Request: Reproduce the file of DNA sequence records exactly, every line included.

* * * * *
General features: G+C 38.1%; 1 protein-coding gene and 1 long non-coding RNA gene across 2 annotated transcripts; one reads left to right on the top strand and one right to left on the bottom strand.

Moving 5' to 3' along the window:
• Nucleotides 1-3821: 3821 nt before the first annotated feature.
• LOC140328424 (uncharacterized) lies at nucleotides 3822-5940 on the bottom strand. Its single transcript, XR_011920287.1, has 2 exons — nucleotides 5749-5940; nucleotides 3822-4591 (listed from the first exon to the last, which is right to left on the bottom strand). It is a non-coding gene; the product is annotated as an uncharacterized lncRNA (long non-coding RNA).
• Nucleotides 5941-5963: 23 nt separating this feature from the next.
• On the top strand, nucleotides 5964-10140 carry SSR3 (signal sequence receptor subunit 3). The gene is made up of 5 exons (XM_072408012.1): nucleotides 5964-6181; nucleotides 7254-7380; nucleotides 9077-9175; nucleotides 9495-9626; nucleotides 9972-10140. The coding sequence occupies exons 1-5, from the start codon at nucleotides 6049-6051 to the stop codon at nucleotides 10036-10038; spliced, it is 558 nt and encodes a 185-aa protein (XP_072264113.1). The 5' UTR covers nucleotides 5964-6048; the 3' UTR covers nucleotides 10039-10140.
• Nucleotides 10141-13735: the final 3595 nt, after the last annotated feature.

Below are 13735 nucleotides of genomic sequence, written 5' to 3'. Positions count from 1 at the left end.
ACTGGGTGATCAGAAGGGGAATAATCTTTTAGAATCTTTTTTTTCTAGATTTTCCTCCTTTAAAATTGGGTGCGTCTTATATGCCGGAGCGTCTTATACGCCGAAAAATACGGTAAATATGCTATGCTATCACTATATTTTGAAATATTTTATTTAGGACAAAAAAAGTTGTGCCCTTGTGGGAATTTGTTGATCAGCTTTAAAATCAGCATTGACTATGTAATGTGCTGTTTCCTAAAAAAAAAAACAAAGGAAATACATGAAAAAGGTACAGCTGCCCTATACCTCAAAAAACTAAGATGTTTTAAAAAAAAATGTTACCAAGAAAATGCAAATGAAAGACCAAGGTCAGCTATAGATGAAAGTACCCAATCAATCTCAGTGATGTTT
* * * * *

General features: G+C 38.1%; 1 protein-coding gene and 1 long non-coding RNA gene across 2 annotated transcripts; one reads left to right on the top strand and one right to left on the bottom strand.

Moving 5' to 3' along the window:
• Nucleotides 1-3821: 3821 nt before the first annotated feature.
• LOC140328424 (uncharacterized) lies at nucleotides 3822-5940 on the bottom strand. Its single transcript, XR_011920287.1, has 2 exons — nucleotides 5749-5940; nucleotides 3822-4591 (listed from the first exon to the last, which is right to left on the bottom strand). It is a non-coding gene; the product is annotated as an uncharacterized lncRNA (long non-coding RNA).
• Nucleotides 5941-5963: 23 nt separating this feature from the next.
• On the top strand, nucleotides 5964-10140 carry SSR3 (signal sequence receptor subunit 3). The gene is made up of 5 exons (XM_072408012.1): nucleotides 5964-6181; nucleotides 7254-7380; nucleotides 9077-9175; nucleotides 9495-9626; nucleotides 9972-10140. The coding sequence occupies exons 1-5, from the start codon at nucleotides 6049-6051 to the stop codon at nucleotides 10036-10038; spliced, it is 558 nt and encodes a 185-aa protein (XP_072264113.1). The 5' UTR covers nucleotides 5964-6048; the 3' UTR covers nucleotides 10039-10140.
• Nucleotides 10141-13735: the final 3595 nt, after the last annotated feature.

Below are 13735 nucleotides of genomic sequence, written 5' to 3'. Positions count from 1 at the left end.
ACTGGGTGATCAGAAGGGGAATAATCTTTTAGAATCTTTTTTTTCTAGATTTTCCTCCTTTAAAATTGGGTGCGTCTTATATGCCGGAGCGTCTTATACGCCGAAAAATACGGTAAATATGCTATGCTATCACTATATTTTGAAATATTTTATTTAGGACAAAAAAAGTTGTGCCCTTGTGGGAATTTGTTGATCAGCTTTAAAATCAGCATTGACTATGTAATGTGCTGTTTCCTAAAAAAAAAAACAAAGGAAATACATGAAAAAGGTACAGCTGCCCTATACCTCAAAAAACTAAGATGTTTTAAAAAAAAATGTTACCAAGAAAATGCAAATGAAAGACCAAGGTCAGCTATAGATGAAAGTACCCAATCAATCTCAGTGATGTTT